Developments in education, the world’s other universal and largely publicly-funded knowledge system, are also instructive.  MOOCs (Massive Open On-line Communities) show the potential of web-enabled communities of citizens and professionals.

MOOCs are already disrupting teaching and learning by disintermediating universities; while giving rock-star status to professors at MIT.

Will we soon get ‘MO-DOCs’ (Massive Open Disease Orientated Communities) in which patients’ requirements and experiences blend with system-wide data feedback, professional expertise and crowd-sourced capital to develop new forms of care?

Perhaps – forerunners of MO-DOCS already exist in Patients Like Me disease focused communities and CellSlider’s categorisation of cancer cells by untrained citizens.  

A final thought: perhaps really crap reforms (thank you Mr Lansley) or terrible implementation (pace Obamacare) are more than just accidents. Maybe they are better seen as the twisting and turning of dinosaurs caught in the tar pit of very high rates of change.

Perhaps the move from hierarchies to networks, and the shift from command and control to distributed, chaotic, citizen-led knowledge and action, becomes toxic to bureaucracies as we transition to the second half of the board.

Scream if you want to go faster

The possibilities anticipated after the 32nd doubling are summed up in the more general concept of a possible ‘singlularity’ (in geometry, the singular point of a curve, in maths and sciences the point at which things cease to be defined and at which behaviour can no longer be predicted). They often feel unreal and far-fetched – and maybe they are.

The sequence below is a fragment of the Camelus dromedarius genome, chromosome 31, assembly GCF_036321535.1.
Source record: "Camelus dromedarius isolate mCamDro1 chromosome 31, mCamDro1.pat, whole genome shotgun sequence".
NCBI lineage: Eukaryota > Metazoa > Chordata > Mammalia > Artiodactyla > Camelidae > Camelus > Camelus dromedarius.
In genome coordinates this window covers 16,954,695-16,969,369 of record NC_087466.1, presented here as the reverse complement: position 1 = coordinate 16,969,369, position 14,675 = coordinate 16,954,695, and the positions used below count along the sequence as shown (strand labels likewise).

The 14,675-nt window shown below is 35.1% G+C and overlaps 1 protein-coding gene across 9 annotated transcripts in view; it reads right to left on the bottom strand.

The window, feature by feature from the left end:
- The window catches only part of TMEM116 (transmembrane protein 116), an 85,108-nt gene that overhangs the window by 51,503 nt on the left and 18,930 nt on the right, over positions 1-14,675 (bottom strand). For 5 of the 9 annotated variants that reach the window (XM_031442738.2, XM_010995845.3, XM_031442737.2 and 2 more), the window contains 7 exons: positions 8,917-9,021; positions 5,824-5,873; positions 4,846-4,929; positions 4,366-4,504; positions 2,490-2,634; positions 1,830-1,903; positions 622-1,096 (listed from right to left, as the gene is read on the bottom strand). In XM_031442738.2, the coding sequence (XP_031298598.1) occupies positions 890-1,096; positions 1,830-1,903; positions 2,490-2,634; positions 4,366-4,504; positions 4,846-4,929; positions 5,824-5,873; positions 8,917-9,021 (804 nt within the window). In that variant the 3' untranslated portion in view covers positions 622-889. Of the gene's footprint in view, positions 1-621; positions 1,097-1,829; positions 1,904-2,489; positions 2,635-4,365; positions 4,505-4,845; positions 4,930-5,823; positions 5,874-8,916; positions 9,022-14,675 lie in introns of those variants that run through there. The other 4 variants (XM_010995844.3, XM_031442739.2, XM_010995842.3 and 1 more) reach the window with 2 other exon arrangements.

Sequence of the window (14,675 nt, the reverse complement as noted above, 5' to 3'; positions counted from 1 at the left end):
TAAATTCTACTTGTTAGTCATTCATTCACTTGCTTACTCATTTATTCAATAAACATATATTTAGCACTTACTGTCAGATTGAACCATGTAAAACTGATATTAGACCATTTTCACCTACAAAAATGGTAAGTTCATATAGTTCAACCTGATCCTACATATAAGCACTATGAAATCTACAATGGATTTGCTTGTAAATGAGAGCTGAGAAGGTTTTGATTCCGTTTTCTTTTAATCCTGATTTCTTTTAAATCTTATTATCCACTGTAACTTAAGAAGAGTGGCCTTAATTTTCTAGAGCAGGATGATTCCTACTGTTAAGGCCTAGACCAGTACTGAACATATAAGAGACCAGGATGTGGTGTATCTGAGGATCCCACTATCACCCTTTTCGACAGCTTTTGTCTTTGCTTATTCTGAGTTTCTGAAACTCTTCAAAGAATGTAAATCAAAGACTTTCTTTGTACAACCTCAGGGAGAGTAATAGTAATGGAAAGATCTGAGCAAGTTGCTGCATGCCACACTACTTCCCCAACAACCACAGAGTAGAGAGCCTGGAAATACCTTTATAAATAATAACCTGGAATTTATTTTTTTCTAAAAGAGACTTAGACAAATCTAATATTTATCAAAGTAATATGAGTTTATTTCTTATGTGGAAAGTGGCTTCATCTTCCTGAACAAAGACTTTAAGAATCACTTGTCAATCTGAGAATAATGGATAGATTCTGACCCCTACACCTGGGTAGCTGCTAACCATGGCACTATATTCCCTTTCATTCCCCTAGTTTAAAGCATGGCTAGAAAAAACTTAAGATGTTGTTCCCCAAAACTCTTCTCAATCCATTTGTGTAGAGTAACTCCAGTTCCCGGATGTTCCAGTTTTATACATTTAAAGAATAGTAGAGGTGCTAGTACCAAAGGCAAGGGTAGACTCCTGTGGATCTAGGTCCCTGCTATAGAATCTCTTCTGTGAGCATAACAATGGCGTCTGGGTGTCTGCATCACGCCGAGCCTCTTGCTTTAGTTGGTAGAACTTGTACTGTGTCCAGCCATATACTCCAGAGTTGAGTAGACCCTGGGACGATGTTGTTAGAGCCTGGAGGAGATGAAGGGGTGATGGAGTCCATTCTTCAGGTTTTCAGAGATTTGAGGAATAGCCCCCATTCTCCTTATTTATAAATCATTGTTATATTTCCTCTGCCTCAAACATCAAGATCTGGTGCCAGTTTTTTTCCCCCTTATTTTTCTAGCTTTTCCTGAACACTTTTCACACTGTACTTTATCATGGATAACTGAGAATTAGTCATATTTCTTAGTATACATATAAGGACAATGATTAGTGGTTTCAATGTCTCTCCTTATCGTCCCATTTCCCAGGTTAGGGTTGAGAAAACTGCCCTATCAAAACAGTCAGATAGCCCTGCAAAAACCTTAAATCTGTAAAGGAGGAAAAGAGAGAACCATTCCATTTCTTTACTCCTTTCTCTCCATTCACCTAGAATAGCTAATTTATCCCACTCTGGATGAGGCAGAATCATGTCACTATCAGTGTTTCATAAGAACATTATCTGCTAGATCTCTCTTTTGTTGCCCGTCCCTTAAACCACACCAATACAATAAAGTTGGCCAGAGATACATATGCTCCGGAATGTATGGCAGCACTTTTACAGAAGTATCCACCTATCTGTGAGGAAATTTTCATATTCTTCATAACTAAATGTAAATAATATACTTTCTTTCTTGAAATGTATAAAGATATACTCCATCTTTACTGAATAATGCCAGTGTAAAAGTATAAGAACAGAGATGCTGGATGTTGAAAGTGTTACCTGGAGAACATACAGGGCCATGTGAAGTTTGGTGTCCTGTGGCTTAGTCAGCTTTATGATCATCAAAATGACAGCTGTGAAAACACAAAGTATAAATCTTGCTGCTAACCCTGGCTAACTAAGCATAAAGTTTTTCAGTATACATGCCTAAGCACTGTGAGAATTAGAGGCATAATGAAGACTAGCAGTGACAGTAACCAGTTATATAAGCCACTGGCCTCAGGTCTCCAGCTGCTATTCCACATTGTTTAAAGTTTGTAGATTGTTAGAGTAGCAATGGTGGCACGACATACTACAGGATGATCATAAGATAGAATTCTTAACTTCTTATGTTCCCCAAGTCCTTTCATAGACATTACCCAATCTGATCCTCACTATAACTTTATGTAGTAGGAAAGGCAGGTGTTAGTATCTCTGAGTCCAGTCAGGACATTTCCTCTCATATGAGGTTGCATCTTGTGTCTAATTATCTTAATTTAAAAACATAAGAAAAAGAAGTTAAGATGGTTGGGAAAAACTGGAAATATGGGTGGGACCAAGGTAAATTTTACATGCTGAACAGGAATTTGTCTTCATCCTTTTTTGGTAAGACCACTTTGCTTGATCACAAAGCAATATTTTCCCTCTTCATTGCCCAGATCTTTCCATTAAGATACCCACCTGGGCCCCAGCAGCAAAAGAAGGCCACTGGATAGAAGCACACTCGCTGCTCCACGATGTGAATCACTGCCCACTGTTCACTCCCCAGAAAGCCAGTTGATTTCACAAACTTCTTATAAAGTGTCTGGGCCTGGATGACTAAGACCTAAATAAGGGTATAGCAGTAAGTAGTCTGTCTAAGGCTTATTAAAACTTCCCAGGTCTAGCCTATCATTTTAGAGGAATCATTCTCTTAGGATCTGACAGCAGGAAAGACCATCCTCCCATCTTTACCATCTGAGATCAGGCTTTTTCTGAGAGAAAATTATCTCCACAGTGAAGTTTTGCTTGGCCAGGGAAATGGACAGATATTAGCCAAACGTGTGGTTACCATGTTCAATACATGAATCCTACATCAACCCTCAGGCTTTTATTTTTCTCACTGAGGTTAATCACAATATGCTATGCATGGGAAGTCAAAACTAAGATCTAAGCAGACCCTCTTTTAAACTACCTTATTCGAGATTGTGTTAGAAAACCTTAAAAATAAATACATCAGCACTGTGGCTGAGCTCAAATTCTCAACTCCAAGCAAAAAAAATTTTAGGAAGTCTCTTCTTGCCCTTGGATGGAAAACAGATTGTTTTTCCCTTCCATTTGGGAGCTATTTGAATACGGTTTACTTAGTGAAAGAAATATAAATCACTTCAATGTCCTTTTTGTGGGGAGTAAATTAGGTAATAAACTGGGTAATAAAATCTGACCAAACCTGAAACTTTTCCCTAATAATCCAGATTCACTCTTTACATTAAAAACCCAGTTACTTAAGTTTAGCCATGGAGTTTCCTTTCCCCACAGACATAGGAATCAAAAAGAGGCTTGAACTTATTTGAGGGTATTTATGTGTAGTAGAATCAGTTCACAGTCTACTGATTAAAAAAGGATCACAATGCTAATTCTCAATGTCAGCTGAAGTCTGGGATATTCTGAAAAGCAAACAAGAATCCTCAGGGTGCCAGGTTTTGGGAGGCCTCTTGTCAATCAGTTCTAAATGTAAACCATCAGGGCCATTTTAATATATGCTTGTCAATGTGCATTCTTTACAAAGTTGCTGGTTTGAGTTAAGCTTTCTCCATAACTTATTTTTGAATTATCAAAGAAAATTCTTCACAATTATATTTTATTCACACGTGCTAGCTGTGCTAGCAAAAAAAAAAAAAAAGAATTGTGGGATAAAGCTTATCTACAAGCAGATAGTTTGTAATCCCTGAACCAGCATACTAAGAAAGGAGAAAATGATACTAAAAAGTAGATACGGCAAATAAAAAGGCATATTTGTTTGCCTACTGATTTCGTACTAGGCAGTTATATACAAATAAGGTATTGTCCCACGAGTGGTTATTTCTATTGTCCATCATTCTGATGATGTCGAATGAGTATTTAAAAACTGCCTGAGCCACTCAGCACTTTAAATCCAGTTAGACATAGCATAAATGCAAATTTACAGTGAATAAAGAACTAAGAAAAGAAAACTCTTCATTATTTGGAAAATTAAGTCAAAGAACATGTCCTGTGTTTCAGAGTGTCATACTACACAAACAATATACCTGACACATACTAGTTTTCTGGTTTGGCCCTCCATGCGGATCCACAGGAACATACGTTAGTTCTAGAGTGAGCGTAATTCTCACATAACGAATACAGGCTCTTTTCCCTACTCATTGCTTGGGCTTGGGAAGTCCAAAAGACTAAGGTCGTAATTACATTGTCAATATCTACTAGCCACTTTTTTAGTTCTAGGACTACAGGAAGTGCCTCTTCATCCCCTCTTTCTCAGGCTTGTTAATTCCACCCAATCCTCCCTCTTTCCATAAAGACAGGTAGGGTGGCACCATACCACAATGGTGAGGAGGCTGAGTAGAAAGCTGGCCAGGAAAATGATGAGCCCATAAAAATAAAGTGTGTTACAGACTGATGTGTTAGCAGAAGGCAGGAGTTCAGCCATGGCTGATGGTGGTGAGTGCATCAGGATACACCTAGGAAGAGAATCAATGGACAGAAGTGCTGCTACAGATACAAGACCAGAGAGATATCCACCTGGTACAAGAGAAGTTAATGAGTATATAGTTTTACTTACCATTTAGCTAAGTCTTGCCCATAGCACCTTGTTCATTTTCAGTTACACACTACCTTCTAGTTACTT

Maybe Moore’s Law will bump up against the quantum limits of chip fabrication sooner than we think. Perhaps Ebola will get us. Or global warming.

But I think a lot of the sense of unreality comes from this being the first time that we have been so far from home.

My generation is indeed unique in having lived through 11 orders of magnitude of computing power. And – as in so many other ways – we have had a comfortable ride of it because we have just been travelling through the foothills.

Only now are we getting close to the inflection point of really profound change.  If Moore’s Law persists your generation may live through the same number of doublings; but the effects will be many times more spectacular.

Maybe this thinking only appears outlandish because we are indeed entering the ‘out lands’, the ‘here be dragons’ world of the second half of the board.  

Faced with all this it feels as if all we can really do is muddle through. And maybe this is true, maybe muddling through is our best and only option.

But Chinese tradition tells two different outcomes to the story of the emperor and the sage. In one the emperor breaks his word, so calling a halt to the doubling process. This is the equivalent of Moore’s Law failing.  

In the other version, the emperor kills the sage. In this version, neither the emperor nor the universe will tolerate such hubris and the sage loses everything as the asymptote comes crashing lethally to earth.

The digital world has many fewer inherent limits to the possible than anything as corporeal as rice. So the future is more open for us than the sage.

Just don’t be surprised by anything as the world cracks open under the rapidly multiplying possibilities and disasters inherent in the transition to the second half of the board.

Paul Hodgkin

Paul Hodgkin is founder and chair of Patient Opinion, a website on which patients, service users, carers and staff can share their stories of care across the UK. Patient Opinion is a not-for-profit social enterprise based in Sheffield.

Until 2011, Paul also worked as a GP and has published widely including in the BMJ, British Journal of General Practice and the Guardian and the Independent. Follow him on Twitter @paulhodgkin.